About 12 months ago on the wave of all the macaron hype, I decided to see what all the fuss was about. Actually, to call it a wave is an understatement. I’d liken it more to a macaron tsunami, with those petite biscuits flooding pinterest, blogs, magazines and a few of my favourite cooking programs. I was flicking through a cookbook, Zumbo, and counted no less than 23 different flavours ranging from the ubiquitous salted caramel to a salt and vinegar flavoured macaron. I’m fairly adventurous, but I’m still struggling to imagine that flavour mix incorporated into a sweet biscuit.
My youngest son who is my fussiest eater but also my most adventurous cook asked more than a few times if we could make the salted caramel macarons together. I like to let my children take a hands on role in the kitchen and I wasn’t sure that my nine year old would manage Zumbo’s fairly technical instructions. I found what seemed to be a reasonably straight forward recipe in one of my foodie magazines, so we ran with that. While I wouldn’t necessarily call them a fail, I will say that the labour involved was not really worth our results.
Fast forward a year, and rather than die a quiet death like fondue and cupcakes (are they still popular?) macarons seem to have become even more popular. Adriano Zumbo has released another cookbook focussed solely on his famous Zumbarons which sits alongside a half dozen more macaron cookbooks at my local bookshop. When I saw a macaron ready-mix in my local supermarket, I didn’t look twice. Call me a bake snob, but I haven’t cooked a cake from a box in years. But then I started to notice a few blogs posting pictures of their ready-mixed macarons with spectacular results. I was impressed. Back from the supermarket with my purse $8 lighter, Mr (now) 10 and I had another attempt at macarons. This time we decided that the results definitely outweighed our efforts and the $8 seemed pittance for 25 perfect little macarons. (We squeezed every single drop of mix out of the piping bags).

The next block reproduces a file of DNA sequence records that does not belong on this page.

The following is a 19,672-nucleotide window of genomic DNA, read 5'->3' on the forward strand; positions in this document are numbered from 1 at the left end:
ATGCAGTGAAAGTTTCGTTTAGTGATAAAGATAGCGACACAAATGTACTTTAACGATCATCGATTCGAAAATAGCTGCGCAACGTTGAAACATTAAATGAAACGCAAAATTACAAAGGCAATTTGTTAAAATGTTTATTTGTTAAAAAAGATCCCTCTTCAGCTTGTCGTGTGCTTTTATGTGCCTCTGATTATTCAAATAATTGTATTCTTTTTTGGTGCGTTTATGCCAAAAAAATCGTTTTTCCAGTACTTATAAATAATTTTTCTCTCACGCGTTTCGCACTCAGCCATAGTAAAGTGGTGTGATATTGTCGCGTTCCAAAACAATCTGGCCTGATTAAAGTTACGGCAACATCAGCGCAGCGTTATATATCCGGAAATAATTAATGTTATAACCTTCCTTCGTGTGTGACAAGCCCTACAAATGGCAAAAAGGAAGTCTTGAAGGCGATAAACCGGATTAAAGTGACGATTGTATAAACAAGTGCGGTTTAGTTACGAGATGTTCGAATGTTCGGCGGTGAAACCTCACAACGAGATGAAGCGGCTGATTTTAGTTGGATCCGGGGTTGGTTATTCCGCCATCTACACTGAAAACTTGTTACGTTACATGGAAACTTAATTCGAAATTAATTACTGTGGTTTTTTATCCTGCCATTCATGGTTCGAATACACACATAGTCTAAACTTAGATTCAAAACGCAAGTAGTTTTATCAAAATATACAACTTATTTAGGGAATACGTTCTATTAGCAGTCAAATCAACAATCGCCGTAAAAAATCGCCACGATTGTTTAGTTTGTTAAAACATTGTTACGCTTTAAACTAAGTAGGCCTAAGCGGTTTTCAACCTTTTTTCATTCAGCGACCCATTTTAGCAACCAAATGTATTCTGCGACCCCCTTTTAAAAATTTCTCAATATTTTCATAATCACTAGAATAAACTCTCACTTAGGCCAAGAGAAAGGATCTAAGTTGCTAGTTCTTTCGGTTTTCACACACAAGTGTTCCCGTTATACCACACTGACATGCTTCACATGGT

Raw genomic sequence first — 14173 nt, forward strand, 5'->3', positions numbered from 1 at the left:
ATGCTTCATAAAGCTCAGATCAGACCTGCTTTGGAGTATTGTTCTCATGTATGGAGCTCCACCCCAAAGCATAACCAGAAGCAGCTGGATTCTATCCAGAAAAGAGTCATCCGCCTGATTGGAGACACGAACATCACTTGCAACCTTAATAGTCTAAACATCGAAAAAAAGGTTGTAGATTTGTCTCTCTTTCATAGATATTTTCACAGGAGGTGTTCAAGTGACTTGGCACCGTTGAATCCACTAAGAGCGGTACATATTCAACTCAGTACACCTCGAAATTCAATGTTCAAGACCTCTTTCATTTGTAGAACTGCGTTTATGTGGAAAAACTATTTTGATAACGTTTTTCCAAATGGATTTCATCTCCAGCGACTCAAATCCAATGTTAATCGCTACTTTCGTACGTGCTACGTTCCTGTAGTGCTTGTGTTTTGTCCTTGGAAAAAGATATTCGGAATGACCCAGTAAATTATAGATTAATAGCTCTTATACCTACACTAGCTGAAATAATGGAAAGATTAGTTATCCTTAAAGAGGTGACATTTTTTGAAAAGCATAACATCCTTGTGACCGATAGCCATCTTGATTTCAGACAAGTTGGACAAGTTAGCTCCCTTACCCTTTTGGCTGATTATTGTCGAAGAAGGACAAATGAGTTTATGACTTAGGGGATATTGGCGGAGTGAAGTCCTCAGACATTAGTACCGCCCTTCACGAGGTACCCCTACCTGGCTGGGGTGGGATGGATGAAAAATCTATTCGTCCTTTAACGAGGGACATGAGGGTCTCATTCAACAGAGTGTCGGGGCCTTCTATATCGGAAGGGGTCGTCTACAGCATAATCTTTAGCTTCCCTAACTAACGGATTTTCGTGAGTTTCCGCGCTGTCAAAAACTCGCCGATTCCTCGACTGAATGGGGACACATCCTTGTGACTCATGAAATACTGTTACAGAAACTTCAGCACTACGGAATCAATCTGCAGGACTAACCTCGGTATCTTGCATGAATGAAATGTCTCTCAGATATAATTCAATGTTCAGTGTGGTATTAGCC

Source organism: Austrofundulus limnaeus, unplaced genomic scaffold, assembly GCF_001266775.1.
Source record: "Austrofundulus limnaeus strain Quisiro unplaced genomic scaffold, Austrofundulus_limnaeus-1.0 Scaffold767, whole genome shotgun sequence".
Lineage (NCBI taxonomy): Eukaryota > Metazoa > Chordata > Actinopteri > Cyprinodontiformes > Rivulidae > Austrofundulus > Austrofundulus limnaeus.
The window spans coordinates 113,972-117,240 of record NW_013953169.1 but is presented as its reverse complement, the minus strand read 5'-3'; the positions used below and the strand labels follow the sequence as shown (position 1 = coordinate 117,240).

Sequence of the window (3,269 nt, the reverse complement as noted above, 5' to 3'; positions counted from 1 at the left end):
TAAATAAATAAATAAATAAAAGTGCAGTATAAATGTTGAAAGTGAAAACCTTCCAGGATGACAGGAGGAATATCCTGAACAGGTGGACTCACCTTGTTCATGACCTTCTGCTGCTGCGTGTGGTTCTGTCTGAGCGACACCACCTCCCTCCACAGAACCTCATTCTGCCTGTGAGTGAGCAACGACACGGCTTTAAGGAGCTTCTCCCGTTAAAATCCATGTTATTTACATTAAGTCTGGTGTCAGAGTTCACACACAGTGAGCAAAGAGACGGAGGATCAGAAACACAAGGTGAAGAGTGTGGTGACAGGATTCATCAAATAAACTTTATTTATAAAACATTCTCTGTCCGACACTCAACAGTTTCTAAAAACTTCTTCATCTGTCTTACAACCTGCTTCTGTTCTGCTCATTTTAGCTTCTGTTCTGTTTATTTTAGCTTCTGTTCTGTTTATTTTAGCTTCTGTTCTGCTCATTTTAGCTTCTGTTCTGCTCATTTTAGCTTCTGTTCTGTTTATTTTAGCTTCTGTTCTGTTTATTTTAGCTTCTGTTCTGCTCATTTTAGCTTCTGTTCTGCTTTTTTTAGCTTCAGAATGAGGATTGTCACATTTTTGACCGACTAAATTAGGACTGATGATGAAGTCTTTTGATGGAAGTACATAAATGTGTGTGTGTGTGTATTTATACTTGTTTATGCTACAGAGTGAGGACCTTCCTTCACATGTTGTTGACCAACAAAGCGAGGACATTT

After a few baking sessions my conscience started nagging that I was cheating, even though I was honest with everyone who ate them and giving full credit to Mr Zumbo. I decided that with a bit more experience behind us, we might be able to have another go at ‘from scratch’ macarons – and this time I had the Thermomix to help out! A quick Google led me back to one of my favourite blogs. I don’t know how I’d missed this recipe! Mara who writes for Super Kitchen Machine has fantastic instructions and tips. I was ready to go.
One of the things my children love is when I make icing sugar and the sugary mist swirls around when the lid comes off. Mr 10 assures me he’s able to catch the mist in his mouth. …I’ll admit that I have tried, but my sugar-mist catchers mustn’t work as well as Mr 10’s do.
We then had to mill blanched almonds. This sound is one of the things my children do not like about the Thermomix, and Mr 10 made a point with his ear-plugs. Yeah buddy, ha ha. Point taken.
Next step, the filling. A perfect opportunity to make the Everyday Cookbook’s Hazelnut Chocolate Spread. I cannot believe that I have not made it before now. It’s not as sweet as Nutella, but that’s a good thing. My kids had a rare treat of it slathered over white bread.
A few pointers. Mara says that it is a crucial step to lift the trays of piped macarons and then drop them onto a hard surface four times. She’s not kidding. I was a bit too gentle and only lightly tapped the trays instead. Mara cautions that any air bubbles will cause cracks. She’s right. Trust the experts! Next time I won’t be so timid with my tapping. I also increased my oven temperature to 160c with no fan.
One other tip Mara offers is that the macarons are better after 24 hours. I’m afraid that one is going to be tricky. 😉
My final tip. Don’t drop the macarons after taking the money shot…